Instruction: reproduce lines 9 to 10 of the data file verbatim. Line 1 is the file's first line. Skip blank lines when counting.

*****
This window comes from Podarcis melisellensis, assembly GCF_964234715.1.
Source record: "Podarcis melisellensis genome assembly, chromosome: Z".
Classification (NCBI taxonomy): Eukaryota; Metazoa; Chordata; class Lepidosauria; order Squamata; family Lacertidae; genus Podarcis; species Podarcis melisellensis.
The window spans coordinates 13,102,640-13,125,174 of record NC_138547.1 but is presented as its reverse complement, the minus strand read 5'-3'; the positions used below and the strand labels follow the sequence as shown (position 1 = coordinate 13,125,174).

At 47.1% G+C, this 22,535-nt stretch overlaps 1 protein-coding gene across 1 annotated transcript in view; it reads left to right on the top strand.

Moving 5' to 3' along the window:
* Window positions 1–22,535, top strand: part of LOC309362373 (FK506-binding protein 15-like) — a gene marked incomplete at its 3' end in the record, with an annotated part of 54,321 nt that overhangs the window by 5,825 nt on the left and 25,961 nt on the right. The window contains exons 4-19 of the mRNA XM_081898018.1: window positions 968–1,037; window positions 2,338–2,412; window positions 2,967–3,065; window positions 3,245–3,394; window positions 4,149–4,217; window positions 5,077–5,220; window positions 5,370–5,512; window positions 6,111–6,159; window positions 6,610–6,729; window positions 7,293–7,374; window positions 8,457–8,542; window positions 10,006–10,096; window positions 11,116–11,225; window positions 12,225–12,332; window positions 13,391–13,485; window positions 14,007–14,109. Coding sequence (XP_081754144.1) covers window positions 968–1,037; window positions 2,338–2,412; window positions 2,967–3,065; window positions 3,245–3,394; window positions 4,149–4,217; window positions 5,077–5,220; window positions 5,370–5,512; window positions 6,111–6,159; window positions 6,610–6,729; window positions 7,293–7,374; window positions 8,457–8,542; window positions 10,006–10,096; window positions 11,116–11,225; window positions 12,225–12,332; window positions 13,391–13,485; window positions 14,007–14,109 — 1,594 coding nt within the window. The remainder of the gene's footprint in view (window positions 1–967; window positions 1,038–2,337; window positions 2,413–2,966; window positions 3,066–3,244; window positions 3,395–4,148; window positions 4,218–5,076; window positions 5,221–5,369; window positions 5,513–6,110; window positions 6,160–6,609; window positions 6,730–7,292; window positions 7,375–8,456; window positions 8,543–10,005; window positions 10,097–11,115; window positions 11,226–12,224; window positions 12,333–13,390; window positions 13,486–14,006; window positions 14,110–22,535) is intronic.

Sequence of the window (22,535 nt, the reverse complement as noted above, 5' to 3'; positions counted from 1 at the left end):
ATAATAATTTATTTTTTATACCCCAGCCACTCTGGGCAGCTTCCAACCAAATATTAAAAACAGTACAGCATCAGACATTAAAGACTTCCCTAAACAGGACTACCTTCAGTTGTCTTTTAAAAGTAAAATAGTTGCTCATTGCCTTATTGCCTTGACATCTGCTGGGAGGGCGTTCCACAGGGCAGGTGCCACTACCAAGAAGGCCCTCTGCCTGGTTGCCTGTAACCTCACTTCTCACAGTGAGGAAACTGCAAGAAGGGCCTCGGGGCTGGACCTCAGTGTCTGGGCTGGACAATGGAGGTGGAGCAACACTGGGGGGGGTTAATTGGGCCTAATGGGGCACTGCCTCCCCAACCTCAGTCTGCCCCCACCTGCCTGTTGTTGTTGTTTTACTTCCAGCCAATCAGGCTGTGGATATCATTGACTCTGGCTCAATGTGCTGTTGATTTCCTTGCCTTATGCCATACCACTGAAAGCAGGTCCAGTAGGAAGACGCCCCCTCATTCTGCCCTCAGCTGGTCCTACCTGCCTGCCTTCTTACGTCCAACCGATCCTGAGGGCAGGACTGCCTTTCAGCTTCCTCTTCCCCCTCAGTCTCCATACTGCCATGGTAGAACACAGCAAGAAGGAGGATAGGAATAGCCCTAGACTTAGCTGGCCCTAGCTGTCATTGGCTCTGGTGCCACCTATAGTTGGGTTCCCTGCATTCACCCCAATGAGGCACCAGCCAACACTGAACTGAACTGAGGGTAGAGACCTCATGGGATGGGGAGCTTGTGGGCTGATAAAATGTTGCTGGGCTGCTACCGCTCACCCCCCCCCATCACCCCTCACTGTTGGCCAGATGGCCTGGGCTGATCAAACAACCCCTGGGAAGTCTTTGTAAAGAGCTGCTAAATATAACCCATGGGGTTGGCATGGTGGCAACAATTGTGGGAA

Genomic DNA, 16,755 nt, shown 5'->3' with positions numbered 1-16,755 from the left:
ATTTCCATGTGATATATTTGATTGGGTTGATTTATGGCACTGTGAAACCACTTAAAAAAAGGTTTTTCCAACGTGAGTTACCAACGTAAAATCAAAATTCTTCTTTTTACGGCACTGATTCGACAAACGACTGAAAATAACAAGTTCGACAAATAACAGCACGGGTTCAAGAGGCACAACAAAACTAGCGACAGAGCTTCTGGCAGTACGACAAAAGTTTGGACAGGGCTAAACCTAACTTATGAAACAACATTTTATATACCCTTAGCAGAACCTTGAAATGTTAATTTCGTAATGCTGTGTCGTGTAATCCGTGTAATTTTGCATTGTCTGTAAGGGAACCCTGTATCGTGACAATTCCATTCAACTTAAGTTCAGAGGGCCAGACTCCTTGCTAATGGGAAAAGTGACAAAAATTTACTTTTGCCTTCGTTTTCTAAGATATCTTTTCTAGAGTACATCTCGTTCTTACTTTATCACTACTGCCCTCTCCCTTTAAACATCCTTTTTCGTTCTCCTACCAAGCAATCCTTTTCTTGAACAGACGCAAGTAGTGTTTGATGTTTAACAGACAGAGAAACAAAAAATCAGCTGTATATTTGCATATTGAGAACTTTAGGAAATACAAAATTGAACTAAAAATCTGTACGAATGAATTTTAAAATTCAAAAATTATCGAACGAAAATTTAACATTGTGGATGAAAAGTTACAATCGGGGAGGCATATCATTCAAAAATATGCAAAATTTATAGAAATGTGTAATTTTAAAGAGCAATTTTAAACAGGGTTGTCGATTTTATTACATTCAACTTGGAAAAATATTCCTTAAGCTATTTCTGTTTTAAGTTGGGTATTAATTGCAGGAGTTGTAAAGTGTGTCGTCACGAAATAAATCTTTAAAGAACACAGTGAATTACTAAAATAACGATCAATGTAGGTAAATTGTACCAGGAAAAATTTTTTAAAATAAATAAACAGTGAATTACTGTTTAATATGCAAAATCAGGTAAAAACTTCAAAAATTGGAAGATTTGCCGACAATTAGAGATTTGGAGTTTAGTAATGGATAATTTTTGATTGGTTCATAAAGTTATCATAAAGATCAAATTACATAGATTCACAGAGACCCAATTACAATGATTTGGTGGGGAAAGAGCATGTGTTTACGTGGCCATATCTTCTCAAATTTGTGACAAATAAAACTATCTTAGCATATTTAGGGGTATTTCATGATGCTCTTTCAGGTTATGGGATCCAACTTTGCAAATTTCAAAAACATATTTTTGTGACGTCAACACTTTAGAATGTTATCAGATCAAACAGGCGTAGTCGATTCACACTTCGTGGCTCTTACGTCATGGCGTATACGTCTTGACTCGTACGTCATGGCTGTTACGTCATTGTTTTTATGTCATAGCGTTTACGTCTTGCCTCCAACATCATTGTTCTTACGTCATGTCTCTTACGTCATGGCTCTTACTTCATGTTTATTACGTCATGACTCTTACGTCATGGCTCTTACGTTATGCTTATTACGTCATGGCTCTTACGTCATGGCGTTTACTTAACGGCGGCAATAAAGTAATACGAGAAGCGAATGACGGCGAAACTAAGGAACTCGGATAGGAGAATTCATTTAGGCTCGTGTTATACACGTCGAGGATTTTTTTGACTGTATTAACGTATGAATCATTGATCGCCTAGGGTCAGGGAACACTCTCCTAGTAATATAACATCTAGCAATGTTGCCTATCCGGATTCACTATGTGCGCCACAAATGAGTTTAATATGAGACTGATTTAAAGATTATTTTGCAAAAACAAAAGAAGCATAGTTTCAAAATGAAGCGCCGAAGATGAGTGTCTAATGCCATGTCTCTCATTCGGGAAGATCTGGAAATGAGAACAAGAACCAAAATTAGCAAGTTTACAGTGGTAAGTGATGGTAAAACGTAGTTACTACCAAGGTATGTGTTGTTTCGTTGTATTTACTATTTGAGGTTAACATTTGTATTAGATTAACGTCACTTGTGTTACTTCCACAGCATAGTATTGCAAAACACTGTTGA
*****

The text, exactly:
ATAATAATTTATTTTTTATACCCCAGCCACTCTGGGCAGCTTCCAACCAAATATTAAAAACAGTACAGCATCAGACATTAAAGACTTCCCTAAACAGGACTACCTTCAGTTGTCTTTTAAAAGTAAAATAGTTGCTCATTGCCTTATTGCCTTGACATCTGCTGGGAGGGCGTTCCACAGGGCAGGTGCCACTACCAAGAAGGCCCTCTGCCTGGTTGCCTGTAACCTCACTTCTCACAGTGAGGAAACTGCAAGAAGGGCCTCGGGGCTGGACCTCAGTGTCTGGGCTGGACAATGGAGGTGGAGCAACACTGGGGGGGGTTAATTGGGCCTAATGGGGCACTGCCTCCCCAACCTCAGTCTGCCCCCACCTGCCTGTTGTTGTTGTTTTACTTCCAGCCAATCAGGCTGTGGATATCATTGACTCTGGCTCAATGTGCTGTTGATTTCCTTGCCTTATGCCATACCACTGAAAGCAGGTCCAGTAGGAAGACGCCCCCTCATTCTGCCCTCAGCTGGTCCTACCTGCCTGCCTTCTTACGTCCAACCGATCCTGAGGGCAGGACTGCCTTTCAGCTTCCTCTTCCCCCTCAGTCTCCATACTGCCATGGTAGAACACAGCAAGAAGGAGGATAGGAATAGCCCTAGACTTAGCTGGCCCTAGCTGTCATTGGCTCTGGTGCCACCTATAGTTGGGTTCCCTGCATTCACCCCAATGAGGCACCAGCCAACACTGAACTGAACTGAGGGTAGAGACCTCATGGGATGGGGAGCTTGTGGGCTGATAAAATGTTGCTGGGCTGCTACCGCTCACCCCCCCCCATCACCCCTCACTGTTGGCCAGATGGCCTGGGCTGATCAAACAACCCCTGGGAAGTCTTTGTAAAGAGCTGCTAAATATAACCCATGGGGTTGGCATGGTGGCAACAATTGTGGGAA

Genomic DNA, 16,755 nt, shown 5'->3' with positions numbered 1-16,755 from the left: